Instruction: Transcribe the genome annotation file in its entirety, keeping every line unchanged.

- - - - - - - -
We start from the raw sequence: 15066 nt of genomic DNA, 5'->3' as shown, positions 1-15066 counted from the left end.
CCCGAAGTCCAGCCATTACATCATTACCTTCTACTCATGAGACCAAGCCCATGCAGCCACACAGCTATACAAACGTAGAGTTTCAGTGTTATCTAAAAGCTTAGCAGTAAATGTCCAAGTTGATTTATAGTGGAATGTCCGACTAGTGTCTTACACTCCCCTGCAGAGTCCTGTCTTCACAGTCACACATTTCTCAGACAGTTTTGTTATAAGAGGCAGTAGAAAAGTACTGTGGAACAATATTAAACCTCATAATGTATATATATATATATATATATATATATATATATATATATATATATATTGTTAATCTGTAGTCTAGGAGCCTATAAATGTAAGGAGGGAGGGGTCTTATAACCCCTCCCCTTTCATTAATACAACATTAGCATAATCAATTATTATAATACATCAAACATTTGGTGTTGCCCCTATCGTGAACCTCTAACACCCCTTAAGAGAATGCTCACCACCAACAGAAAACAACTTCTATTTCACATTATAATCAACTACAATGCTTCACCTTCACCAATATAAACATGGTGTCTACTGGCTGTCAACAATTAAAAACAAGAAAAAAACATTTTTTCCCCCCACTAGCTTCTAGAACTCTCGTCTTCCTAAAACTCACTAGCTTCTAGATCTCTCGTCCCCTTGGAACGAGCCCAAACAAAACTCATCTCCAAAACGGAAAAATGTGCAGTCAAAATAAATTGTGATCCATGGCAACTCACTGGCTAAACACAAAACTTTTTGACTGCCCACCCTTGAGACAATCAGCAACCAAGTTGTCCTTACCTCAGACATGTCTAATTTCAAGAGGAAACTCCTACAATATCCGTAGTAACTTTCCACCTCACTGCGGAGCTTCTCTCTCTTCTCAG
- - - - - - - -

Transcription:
We start from the raw sequence: 15066 nt of genomic DNA, 5'->3' as shown, positions 1-15066 counted from the left end.
CCCGAAGTCCAGCCATTACATCATTACCTTCTACTCATGAGACCAAGCCCATGCAGCCACACAGCTATACAAACGTAGAGTTTCAGTGTTATCTAAAAGCTTAGCAGTAAATGTCCAAGTTGATTTATAGTGGAATGTCCGACTAGTGTCTTACACTCCCCTGCAGAGTCCTGTCTTCACAGTCACACATTTCTCAGACAGTTTTGTTATAAGAGGCAGTAGAAAAGTACTGTGGAACAATATTAAACCTCATAATGTATATATATATATATATATATATATATATATATATATATATATATATTGTTAATCTGTAGTCTAGGAGCCTATAAATGTAAGGAGGGAGGGGTCTTATAACCCCTCCCCTTTCATTAATACAACATTAGCATAATCAATTATTATAATACATCAAACATTTGGTGTTGCCCCTATCGTGAACCTCTAACACCCCTTAAGAGAATGCTCACCACCAACAGAAAACAACTTCTATTTCACATTATAATCAACTACAATGCTTCACCTTCACCAATATAAACATGGTGTCTACTGGCTGTCAACAATTAAAAACAAGAAAAAAACATTTTTTCCCCCCACTAGCTTCTAGAACTCTCGTCTTCCTAAAACTCACTAGCTTCTAGATCTCTCGTCCCCTTGGAACGAGCCCAAACAAAACTCATCTCCAAAACGGAAAAATGTGCAGTCAAAATAAATTGTGATCCATGGCAACTCACTGGCTAAACACAAAACTTTTTGACTGCCCACCCTTGAGACAATCAGCAACCAAGTTGTCCTTACCTCAGACATGTCTAATTTCAAGAGGAAACTCCTACAATATCCGTAGTAACTTTCCACCTCACTGCGGAGCTTCTCTCTCTTCTCAG